Carlsbad-based SKLZ has grown in 12 years from a single-product company — with a training gadget called the Hit-A-Way for perfecting one’s baseball swing — into a $72 million business offering 300 training products in multiple sports.
And while SKLZ is approaching profitability helping athletes improve their skills and hone their bodies, it’s looking to play in some new games. The company is mulling an ambitious plan to sell products for all aspects of being an athlete, including nutrition and mindset.
Meanwhile, it has formed a partnership with a high-end personal training company called EXOS, which shares space with SKLZ in a building formerly occupied by Callaway Golf Co. EXOS’ presence gives SKLZ a de facto laboratory for its products, with athletes of many levels — high school to professional — using its products and helping it determine where and how to expand.
“We get input on what the athlete is feeling,” CEO and founder John Sarkisian said.
SKLZ, whose core customer is 12 to 18 years old, offers products in two training areas: skills and performance. Skills training products such as the Hit-A-Way — a device consisting of a baseball tethered to pole and used to practice swinging repetitively — are sport-specific.
Performance training products are for more general athletic training, designed to help athletes build attributes applicable to many sports such as agility, power and speed. The SKLZ Quick Ladder, for example, is a device that a person unfolds and stakes into the ground and uses like a hopscotch grid to improve footwork and agility. At $30, it’s billed as an improvement on the traditional rope ladder that does the same thing but often becomes tangled in storage to the point that the time it takes to unravel it discourages its use.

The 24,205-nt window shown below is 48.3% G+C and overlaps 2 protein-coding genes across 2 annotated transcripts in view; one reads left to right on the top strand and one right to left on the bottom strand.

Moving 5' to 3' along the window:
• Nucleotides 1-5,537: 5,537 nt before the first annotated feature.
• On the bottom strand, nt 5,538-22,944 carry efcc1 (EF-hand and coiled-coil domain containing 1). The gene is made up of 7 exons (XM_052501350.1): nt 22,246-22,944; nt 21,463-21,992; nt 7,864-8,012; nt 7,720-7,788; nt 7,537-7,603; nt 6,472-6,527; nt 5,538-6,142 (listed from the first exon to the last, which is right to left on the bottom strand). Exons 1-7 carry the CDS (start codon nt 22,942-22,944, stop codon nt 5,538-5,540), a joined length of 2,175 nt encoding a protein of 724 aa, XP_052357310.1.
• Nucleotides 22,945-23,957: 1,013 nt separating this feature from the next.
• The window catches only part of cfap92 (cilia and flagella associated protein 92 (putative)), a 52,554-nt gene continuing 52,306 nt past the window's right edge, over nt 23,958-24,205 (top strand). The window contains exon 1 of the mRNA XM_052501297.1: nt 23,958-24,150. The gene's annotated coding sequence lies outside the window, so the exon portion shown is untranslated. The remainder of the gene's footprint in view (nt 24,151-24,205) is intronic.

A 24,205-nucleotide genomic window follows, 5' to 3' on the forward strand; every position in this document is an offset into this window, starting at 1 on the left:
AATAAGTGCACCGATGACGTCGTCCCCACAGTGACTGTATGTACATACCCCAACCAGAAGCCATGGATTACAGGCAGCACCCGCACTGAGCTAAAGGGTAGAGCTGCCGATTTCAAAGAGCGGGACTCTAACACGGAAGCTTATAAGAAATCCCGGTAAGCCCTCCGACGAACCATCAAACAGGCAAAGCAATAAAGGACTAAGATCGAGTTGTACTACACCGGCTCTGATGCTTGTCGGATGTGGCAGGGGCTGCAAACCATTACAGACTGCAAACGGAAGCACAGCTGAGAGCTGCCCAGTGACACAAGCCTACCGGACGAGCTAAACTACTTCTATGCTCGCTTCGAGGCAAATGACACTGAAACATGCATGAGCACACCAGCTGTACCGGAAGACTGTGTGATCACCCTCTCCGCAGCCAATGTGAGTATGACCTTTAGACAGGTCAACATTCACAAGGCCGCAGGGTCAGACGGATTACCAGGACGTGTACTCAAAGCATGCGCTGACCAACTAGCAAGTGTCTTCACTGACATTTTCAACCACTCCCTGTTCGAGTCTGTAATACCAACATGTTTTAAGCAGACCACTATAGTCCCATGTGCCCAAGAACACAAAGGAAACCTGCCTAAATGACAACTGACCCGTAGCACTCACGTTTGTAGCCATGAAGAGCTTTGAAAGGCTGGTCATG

The SKLZ Dribble Stick might fall into both categories. The $80 device features a 3-foot vertical pole with adjustable horizontal rods for dribbling a basketball over and under — or for jumping over without a ball. SKLZ offers an extensive library of online videos on how to use its products.
Though its formal name is Pro Performance Sports LLC, the business uses its SKLZ brand name as shorthand for the whole enterprise, with only its Sport-Brella line of umbrellas and chairs not under the SKLZ banner. The standard Sport-Brella shelter — suggested retail price of $60 — looks like an 8-foot-wide mashup of an umbrella and a tent.
SKLZ, which manufactures offshore, sells its products through its online store and online retailers such as Amazon.com